Ad I’ve noticed – #1
October 21, 2012
Before I start waging my war on the ads we’re seeing, I’d like to do a bit of research – with you. I’m going to quickly discuss ads I’m seeing now – airing across the country, into family homes – and then (hopefully) gain some insight from you – see if there’s a reoccurring pattern in what our media outlets are unveiling to us and what messages they’re circulating.
I’d like to use you as a gauge. I – like everyone else – am not immune to seeing things a little less-of-centre at times and willingly admit this. It is all about perspective, after all, and I am deeply curious to learn whether we’re on the same page about this issue, that is deeply concerning to me.
Before I start, I want to explain that I don’t have cable TV, just free-to-air. I don’t turn on the telly until the evening, but really (especially in this ‘down season’) – I don’t watch much. This isn’t to say that the TV is switched off. It’s generally left on, in case we stumble upon something engaging to watch.
This means that as I’m cooking or writing, I do, on occasion, notice the ads. Obviously, when we think about ads, we automatically think of product selling, but there are also the ads for the TV shows themselves…and it’s the content in these ads that are also of great concern.
Well…isn’t it possible? If the answer is, “Yes” then what do we need to do?
I think the ads we’re being exposed to (children and teens especially) – together with a WHOLE smorgasbord of other factors and contributors – are changing the neural pathways of our brains. Conditioning us. More urgently, conditioning the way our youth perceive reality.
Ad #1. TV show – Glee.
Now, I’m not a fan of this show – ever since it started to drip in the hyper-sexualised behaviour of the girls; on top of knowing that their main fan base are young girls. I wrote a post about another ad for Glee a while back (with the clip attached). They are not promoting healthy messages, which is a shame considering the reach they have.
The new season is apparently about to start and we are, of course, getting bombarded by the promotional tsunami that seems to come with the start of new television show seasons.
I wasn’t able to find the clip of the ad that’s being aired in Australia, so I’ll just describe the simple, yet dangerous, messages I think the ad is delivering to young girls and women.
One: Kate Hudson plays a new character in the series as a dance instructor at what appears to be a high end place in New York (NY Ballet?), that the main girl Rachel now attends. Kate’s character appears fearless, bellowing how the majority of them are going to fail etc. etc.
She walks up to one of the new students and says:
“Hi. What’s your name? Muffin Top?” (when some fat sits over the top of your pants)
“No, my name is-”
“No. You’re name is Muffin Top. From now on it’s rice crackers and ipecac (a drink that makes you vomit). Cut off a butt-cheek. You have to lose a few pounds.”
And the girl is slim. Plus it really bothers me that it’s a fellow woman being so callous.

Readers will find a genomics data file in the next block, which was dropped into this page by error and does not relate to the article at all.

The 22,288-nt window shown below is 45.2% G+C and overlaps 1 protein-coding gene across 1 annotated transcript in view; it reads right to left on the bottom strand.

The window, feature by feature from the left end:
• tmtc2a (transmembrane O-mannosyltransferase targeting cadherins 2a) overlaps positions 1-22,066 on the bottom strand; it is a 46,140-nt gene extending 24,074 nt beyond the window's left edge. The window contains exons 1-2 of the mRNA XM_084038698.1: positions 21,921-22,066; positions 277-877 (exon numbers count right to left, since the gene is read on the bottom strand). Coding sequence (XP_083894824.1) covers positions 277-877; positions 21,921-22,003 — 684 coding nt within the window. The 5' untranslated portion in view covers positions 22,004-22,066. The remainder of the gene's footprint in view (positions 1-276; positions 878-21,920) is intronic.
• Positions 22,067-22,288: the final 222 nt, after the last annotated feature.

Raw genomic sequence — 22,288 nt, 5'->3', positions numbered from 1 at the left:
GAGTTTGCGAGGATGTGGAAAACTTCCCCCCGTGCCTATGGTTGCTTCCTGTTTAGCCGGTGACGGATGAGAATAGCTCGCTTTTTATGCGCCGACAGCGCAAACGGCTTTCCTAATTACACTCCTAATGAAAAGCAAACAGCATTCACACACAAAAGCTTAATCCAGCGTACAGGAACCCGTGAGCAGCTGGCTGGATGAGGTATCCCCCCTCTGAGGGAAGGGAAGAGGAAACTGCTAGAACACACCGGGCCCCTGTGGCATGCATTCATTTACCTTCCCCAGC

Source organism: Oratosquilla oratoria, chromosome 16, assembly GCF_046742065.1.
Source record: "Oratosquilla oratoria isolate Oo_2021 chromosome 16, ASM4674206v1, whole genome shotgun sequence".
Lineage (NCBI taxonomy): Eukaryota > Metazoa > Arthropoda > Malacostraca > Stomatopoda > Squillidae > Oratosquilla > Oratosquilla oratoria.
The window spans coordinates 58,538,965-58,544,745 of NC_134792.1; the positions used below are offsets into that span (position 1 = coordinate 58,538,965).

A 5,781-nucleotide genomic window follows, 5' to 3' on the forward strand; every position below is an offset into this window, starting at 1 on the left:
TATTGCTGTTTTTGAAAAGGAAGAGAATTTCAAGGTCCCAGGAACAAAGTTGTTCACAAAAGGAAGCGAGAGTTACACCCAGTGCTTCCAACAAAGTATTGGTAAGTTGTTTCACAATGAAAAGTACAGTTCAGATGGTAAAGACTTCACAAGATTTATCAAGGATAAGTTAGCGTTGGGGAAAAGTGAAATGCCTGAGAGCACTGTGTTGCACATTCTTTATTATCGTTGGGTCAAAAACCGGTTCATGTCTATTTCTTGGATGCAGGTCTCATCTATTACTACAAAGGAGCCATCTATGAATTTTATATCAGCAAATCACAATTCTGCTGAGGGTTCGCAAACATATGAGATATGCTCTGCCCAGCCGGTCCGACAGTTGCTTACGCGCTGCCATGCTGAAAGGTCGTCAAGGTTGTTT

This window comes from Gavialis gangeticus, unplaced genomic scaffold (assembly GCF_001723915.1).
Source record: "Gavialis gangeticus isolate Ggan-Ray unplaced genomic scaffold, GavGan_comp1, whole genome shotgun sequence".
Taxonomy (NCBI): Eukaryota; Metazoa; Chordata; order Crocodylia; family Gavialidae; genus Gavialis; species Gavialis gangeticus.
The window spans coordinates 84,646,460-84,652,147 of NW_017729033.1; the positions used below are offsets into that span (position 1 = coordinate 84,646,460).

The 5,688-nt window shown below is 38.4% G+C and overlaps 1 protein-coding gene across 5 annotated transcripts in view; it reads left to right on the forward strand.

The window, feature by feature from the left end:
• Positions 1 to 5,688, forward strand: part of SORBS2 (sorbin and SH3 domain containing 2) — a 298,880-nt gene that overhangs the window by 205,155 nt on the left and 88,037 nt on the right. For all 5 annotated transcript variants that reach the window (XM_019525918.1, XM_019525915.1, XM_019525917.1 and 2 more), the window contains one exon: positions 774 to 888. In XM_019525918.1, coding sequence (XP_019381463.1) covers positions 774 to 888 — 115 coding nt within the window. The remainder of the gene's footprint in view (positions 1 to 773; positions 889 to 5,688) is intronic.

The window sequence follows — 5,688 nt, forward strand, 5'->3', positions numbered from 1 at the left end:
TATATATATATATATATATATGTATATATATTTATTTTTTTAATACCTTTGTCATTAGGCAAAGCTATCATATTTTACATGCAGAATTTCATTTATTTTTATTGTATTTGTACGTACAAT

Message: If you look at that girl and they’re saying she’s fat (which she’s not) – what am I?
Subliminal message received. Neural pathways are now shifting, due to negative self thoughts about weight and self esteem. Check.
Many will argue that that’s the way it is in these sorts of high pressure dancing institutions and the show is representing realism. Oh, now they’re calling the realism card? That’s a tiny morsel of ‘realism’ compared the heightened misrepresentation that oozes from other issues within shows such as this.
Two: In the grand old tradition of building a female star (whether it be an actress or a singer) as an innocent, wide-eyed virginal type of girl – there comes the time when she must toss all that aside, along with its innocent followers and admirers, and become ‘nasty’.
Rachel now has to be taken ‘seriously’ and must shed her chaste appearance and prove she’s someone to be reckoned with. So we hear Rachel singing, not once but twice during the ad, the following line of the song she will perform on the show (once with a visual showing a tough and sexy Rachel):
“I’m not that innocent”
A line from a Britney Spears song. How apt – a fellow innocent-turned-nasty girl…along with Christina Aquilera, Miley Cyrus…and the list goes on.
Message: Noone will take me seriously unless I sexualise myself to gain attention.
Subliminal message received. Neural pathways are now shifting, due to negative thoughts about not looking sexy and hot enough to gain attention and recognition – the only way to get it. Check.
Why do they do this to one famous, female young star after another? To add to the fan base.
In the documentary, Missrepresentation, we were informed that the main people who watch TV are women…so it doesn’t matter what you show them, as it seems they lap up everything that’s presented to them – especially the younger ones.
However, the ones who watch the least TV, are males between the ages of 18-mid/late twenties? Something like that. So shows are predominantly motivated to getting their full attention – and how else can you get a young, hormone ridden boy/teen/male to watch your show?
Sexualise the girls.
So the bottom line is that they don’t care who watches, just as long as they are.
Anything for a buck, right?
Question #104: Do these examples set off alarm bells, no matter how small, as to what’s being subliminally taught?
Here is a lovely image of the actress who plays Rachel (Michele Lea), contributing her efforts to collecting that new fan base for the network and share holders, by posing for GQ magazine.
We have a long way to go, ladies. Can’t have a picture like this without the woman’s consent.
And consent they do.